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South Africa: Another 'World First' Involving CSIR
Source: SA - the Good News
Source Date: Tuesday, October 01, 2013
Country: South Africa
Created: Oct 01, 2013

International technology companies are now focusing on providing technology solutions to the developing world, as this is where growth is predicted to come from in the future. Facebook, for example, has recently announced a partnership with Samsung, Ericsson, MediaTek, Nokia, Opera and Qualcomm to launch Internet.org, a project aimed at bringing affordable Internet access to the 5 billion people without it. The companies will work together on data-compression technologies and cheap, high-quality smartphones to make the web cheaper. The companies intend to accomplish their goal in part by simplifying phone applications so they run more efficiently and by improving the components of phones and networks so that they transmit more data while using less battery power.
According to the internet.org website no one should have to choose between access to the Internet and food or medicine. Internet.org partners will join forces to develop technology that decreases the cost of delivering data to people worldwide, and helps expand Internet access in underserved communities. Transmitting data – even a text message or simple web page – requires bandwidth, something that’s scarce in many parts of the world. Partners will invest in tools and software to improve data compression capabilities and make data networks and services run more efficiently.
This is a hugely positive development from Tuluntulu's perspective and it places the developing world, and technology designed for the developing world, in the global spotlight. The two largest and fastest growing mobile markets globally are Asia and Africa respectively. Video consumption and Internet access globally, via online and on mobile devices, is increasing at exponential rates. YouTube now has 6 billion views per month, a quarter of which are on mobile devices. In Southern Africa YouTube aggregate views grew by 90% in the past 12 months, but this was off a very low base. The consumption of video on mobile devices using mobile networks (not Wi-Fi) in developing countries has not grown in line with these global trends as the dominant form of connection is via mobile networks. This is due to video not being suited to the low bandwidth networks that exist in developing countries.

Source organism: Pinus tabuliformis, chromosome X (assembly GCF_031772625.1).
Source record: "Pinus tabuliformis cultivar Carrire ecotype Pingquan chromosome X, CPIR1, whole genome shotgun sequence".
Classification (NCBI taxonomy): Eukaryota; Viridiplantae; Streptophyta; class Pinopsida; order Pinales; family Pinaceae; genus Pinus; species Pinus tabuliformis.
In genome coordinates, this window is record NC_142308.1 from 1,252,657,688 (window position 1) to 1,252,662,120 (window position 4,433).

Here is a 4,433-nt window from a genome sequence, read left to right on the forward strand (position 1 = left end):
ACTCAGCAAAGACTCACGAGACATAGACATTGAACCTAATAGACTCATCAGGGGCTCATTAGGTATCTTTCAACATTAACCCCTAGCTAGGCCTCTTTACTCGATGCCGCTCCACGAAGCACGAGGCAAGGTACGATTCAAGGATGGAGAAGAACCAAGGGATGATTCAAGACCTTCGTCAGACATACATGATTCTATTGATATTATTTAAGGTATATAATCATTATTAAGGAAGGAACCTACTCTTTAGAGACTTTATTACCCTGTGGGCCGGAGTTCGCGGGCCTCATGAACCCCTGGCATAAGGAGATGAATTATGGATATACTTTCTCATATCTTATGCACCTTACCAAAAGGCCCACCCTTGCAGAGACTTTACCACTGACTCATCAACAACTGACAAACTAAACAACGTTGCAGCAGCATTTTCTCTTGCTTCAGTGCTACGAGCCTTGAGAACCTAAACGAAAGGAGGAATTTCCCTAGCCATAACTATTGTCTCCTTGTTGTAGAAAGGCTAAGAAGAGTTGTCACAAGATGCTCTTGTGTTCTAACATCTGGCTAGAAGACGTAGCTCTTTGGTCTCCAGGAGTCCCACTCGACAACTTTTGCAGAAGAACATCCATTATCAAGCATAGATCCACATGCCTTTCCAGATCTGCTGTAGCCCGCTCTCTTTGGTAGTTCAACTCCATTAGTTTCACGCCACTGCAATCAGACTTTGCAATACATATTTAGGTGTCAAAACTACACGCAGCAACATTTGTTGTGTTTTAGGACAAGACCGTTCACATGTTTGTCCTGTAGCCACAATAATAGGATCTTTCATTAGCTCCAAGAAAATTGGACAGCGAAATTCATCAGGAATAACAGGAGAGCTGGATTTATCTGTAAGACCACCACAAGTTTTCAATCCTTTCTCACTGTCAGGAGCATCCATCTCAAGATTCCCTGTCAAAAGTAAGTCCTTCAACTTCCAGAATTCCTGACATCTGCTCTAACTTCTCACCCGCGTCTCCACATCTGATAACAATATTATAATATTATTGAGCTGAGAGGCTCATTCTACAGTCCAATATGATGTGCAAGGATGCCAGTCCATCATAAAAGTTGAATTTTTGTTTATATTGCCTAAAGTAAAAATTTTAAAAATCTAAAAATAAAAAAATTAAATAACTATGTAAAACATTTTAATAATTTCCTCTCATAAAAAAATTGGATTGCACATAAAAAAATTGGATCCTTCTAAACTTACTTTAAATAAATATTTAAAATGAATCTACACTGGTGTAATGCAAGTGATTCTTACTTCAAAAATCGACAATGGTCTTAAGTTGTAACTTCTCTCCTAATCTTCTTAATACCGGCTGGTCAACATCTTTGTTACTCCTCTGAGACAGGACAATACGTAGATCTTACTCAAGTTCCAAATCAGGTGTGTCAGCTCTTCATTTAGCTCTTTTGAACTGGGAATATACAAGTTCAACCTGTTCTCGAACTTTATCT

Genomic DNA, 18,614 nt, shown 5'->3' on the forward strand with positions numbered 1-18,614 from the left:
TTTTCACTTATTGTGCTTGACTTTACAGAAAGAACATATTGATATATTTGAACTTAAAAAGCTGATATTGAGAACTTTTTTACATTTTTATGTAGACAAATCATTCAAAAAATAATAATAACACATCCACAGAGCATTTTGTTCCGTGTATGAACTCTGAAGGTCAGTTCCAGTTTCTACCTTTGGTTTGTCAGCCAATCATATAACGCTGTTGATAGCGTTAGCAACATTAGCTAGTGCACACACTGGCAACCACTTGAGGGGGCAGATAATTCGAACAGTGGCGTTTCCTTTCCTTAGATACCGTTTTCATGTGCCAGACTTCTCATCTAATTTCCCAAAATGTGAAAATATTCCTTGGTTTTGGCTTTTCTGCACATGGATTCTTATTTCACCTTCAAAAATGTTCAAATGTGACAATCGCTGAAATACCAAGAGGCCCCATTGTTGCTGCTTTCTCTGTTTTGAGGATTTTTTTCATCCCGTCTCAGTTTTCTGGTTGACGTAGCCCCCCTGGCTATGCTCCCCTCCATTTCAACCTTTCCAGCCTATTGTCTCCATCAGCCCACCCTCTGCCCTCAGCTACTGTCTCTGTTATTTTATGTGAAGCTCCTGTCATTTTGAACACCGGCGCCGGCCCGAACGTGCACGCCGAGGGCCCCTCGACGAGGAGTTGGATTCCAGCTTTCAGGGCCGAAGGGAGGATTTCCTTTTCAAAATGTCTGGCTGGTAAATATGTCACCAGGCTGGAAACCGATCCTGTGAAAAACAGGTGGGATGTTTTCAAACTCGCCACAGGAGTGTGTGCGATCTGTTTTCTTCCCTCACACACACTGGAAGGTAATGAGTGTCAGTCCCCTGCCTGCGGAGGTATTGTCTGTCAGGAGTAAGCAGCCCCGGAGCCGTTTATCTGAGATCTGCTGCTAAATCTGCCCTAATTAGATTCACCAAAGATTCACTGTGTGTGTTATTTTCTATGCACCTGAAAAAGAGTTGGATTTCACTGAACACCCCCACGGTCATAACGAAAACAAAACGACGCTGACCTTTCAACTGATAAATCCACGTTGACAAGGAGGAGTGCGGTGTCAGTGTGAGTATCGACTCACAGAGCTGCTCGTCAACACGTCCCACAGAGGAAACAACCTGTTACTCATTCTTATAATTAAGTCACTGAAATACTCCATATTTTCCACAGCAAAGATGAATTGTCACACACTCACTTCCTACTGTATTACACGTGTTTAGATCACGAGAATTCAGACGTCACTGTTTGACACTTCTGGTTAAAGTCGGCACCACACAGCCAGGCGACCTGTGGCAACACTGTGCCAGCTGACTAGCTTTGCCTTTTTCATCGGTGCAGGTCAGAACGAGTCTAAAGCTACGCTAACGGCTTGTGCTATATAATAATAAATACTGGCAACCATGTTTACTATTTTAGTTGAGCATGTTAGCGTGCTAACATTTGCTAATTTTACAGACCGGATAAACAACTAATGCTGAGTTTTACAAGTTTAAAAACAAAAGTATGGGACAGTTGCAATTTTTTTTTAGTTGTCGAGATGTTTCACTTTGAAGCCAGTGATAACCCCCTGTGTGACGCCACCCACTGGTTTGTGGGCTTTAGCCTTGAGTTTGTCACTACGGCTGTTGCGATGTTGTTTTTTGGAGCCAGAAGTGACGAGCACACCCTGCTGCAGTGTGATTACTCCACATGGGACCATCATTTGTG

The ARTIST technology can deliver unbroken video at +-30kbps. Tuluntulu’s research has revealed no other company globally who claims to be able to deliver unbroken video streams at below 100kbps. These companies have technology that only work on 3G networks, often at 400kbps or more. As a result they simply do not work in most developing countries. The ARTIST technology provides a solution to this problem.
The technology was developed by a consortium funded by TIA (Technology Innovation Agency) consisting of CSIR South Africa (www.csir.co.za ), University of Cape Town and ECA that started developing the solution to the video distribution problem in 2007. The CSIR’s Dr. Keith Ferguson led the team. The solution was specialised technology known as ARTIST that allows streaming video to be viewed on mobile devices, in low bandwidth or congested environments. ARTIST utilises patented technology to deliver unbroken standards-based live video streams with fully integrated social media interactivity. The solution covers the entire media value chain from video content ingestion to a fully adaptive and scalable service and mobile device applications. Patents have been registered in five countries / regions globally for parts of the ARTIST technology.
The technology is perfectly suited for all developing countries. Users can use existing smart devices and existing cell phone networks. The technology works on 3G and EDGE (low bandwidth), which is the dominant system used in rural areas in South Africa, Africa and other developing countries.
Tuluntulu released its app on the Google Play Store for mobile devices, running Android V 4.0 or later, in the mid 2013. It is available for download by the general public. The focus now is to attract content to the platform.
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